As with many illnesses caused by mosquito bites, adequate prevention may help you avoid contamination. Those traveling to areas that may be affected by disease-carrying mosquitoes should always do extensive research beforehand.
Common Treatment Methods for Dengue Fever Rash
When it comes to treating dengue fever rash, there is no specific medication that will rid you of the disease. It can be diagnosed with a blood test, and it is best to get an evaluation from a physician when the rash first appears to help prevent possible complications. Medical attention may be necessary if complications do occur or if symptoms are severe. For the most part, however, it can be treated at home.
- The fever itself should be treated and managed with acetaminophen. Avoid medications with aspirin, as they may worsen bleeding.
- Drink plenty of fluids and rest as much as possible.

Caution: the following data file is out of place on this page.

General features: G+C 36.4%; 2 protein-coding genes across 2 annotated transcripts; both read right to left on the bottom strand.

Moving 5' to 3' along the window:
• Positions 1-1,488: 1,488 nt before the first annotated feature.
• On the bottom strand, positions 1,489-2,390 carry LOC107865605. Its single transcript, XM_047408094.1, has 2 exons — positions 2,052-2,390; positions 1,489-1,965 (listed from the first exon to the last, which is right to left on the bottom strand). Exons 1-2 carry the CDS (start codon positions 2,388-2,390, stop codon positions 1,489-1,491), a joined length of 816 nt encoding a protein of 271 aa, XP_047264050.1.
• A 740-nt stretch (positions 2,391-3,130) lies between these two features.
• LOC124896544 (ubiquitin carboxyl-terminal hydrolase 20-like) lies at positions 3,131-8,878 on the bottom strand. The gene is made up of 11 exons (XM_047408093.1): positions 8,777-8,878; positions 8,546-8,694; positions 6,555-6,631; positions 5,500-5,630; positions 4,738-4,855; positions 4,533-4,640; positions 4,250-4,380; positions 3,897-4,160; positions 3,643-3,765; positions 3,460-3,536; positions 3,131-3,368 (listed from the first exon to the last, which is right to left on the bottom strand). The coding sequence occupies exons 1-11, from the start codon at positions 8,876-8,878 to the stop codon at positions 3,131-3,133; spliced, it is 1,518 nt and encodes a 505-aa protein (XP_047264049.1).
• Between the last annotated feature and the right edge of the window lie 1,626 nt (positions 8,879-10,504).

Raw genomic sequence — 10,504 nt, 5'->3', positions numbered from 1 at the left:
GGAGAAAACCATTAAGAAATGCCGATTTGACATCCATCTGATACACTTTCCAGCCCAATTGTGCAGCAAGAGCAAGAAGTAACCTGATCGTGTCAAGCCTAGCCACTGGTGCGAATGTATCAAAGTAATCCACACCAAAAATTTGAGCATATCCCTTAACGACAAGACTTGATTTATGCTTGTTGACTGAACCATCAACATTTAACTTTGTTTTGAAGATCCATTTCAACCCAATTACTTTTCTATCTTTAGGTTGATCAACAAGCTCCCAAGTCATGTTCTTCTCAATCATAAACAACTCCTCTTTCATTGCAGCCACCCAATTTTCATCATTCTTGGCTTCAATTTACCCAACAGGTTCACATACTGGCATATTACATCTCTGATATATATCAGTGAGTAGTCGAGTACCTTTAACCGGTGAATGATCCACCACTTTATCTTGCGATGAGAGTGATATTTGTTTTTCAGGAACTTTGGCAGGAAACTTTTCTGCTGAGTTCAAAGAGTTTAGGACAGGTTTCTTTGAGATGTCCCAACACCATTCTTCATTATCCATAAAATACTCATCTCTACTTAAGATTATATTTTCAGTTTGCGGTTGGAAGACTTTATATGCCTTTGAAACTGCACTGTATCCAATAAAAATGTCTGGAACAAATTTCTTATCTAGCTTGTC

- Take care of the rash. Though there is not specific treatment for a dengue-related rash, soothing skin lotions such as Calamine lotion can provide some much-needed itch relief.
If symptoms worsen after the fever goes down, visit the hospital immediately. This may indicate a complication or a more serious strain of the dengue virus.
Avid Travelers Must Stay Safe
If you love to travel (or plan to spend time in a tropical location) then take the necessary precautions. Understand where the high-risk areas are and do your best to avoid insect bites. With a bit of planning and preparation, you can see the world safely.